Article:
A fishing shack nestled under trees against a backdrop of rolling hills forms the subject of this landscape painting by Anthony Angarola. In the middle distance, a plank footbridge crosses water whose glassy surface reflects the dark masses of trees under a placid sky. As he often did in his paintings, here Angarola used touches of bright orange—in the weathered surface of the building, in the shirt of a figure seated on the bridge, and among the dark trees on the height of the distant hill—to accentuate the rich green and blue tones that dominate the composition. An impression of deeply receding space vies with an insistence on the two-dimensionality of the painting surface, particularly in the textured brushwork and the rendering of trees, hills, and other forms as discrete blocky masses of color. As a writer for the magazine The Arts observed in 1922, “Angarola is not eminently an outdoor painter; his feeling for arrangement, for modulation of tone, is too dominating for that.”i He frankly distorted the topography he painted for the sake of formal design, insisting that the artist envisions and creates a new and different world than the reality a photograph records.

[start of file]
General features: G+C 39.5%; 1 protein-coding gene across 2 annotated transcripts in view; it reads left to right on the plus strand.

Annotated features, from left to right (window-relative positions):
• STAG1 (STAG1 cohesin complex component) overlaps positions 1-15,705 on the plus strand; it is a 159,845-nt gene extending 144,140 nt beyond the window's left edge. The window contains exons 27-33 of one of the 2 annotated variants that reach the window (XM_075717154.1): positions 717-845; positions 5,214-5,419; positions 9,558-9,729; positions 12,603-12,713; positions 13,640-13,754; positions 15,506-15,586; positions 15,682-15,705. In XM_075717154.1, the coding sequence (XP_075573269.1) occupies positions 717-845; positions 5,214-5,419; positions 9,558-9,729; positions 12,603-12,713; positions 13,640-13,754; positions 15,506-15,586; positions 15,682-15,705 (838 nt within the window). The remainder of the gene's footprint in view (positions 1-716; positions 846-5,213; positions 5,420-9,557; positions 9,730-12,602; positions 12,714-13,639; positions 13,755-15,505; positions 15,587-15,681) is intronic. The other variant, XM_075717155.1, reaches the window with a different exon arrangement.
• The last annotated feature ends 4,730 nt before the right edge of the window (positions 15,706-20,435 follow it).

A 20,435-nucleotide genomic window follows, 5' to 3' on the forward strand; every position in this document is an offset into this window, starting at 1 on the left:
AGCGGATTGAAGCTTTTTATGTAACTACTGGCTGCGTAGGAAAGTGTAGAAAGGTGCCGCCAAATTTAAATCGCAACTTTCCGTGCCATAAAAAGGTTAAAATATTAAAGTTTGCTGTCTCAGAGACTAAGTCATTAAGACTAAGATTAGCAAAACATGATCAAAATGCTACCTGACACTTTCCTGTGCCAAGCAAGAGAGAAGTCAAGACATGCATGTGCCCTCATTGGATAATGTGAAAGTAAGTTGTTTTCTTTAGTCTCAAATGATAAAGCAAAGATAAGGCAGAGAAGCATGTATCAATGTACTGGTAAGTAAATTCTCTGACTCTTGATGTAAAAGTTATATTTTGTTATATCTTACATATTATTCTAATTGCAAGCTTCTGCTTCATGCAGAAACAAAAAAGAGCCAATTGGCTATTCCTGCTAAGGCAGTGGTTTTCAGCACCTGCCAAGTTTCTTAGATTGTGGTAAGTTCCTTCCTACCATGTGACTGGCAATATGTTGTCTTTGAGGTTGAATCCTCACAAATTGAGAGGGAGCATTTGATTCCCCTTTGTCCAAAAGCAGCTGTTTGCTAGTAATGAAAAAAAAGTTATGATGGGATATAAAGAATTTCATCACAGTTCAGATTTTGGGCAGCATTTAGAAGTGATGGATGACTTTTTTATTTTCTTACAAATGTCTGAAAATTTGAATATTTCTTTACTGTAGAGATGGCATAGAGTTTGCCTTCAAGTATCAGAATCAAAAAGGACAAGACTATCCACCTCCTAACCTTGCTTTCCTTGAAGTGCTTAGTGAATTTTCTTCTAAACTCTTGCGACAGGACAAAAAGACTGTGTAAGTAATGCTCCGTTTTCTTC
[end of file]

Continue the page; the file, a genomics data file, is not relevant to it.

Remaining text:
A child of immigrants, Angarola used his art to explore American identity as informed by his personal bicultural experience. In his images of the marginal world of immigrants and social misfits, distinctly American locales are important settings. He also treated more conventional rural and natural landscape subjects he found both in the Midwest and in Europe. “His most characteristic work seems to be in landscape,” according to one assessment.ii This painting, whose original title is unknown, combines the artist’s characteristic expressive manipulation of form and pigment with a lyrical take on rustic life that hints at nostalgia, in keeping with the tenor of the so-called American Scene painting that emerged near the close of Angarola’s all-too-short career. It fixes the American landscape into placid stasis, bearing witness to what a contemporary described as the artist’s “gentle, meditative, and compelling spirit.”iii
Wendy Greenhouse, PhD
i Hi Simons, “At Chicago,” The Arts 2 (Feb. 1922): 288.
ii Undated typescript “The Art of Anthony Angarola (Special Exhibition Circulated by the Art Institute of Chicago)” [possibly the Angarola solo exhibition at the Brooks Memorial Art Gallery, 1928, and Indianapolis Museum of Art, 1929], in Anthony Angarola pamphlet file, Ryerson and Burnham Libraries, Art Institute of Chicago.
iii Bernard Teevan, “Angarola’s Meditative Art,” International Studio 81 (Sept. 1925): 70.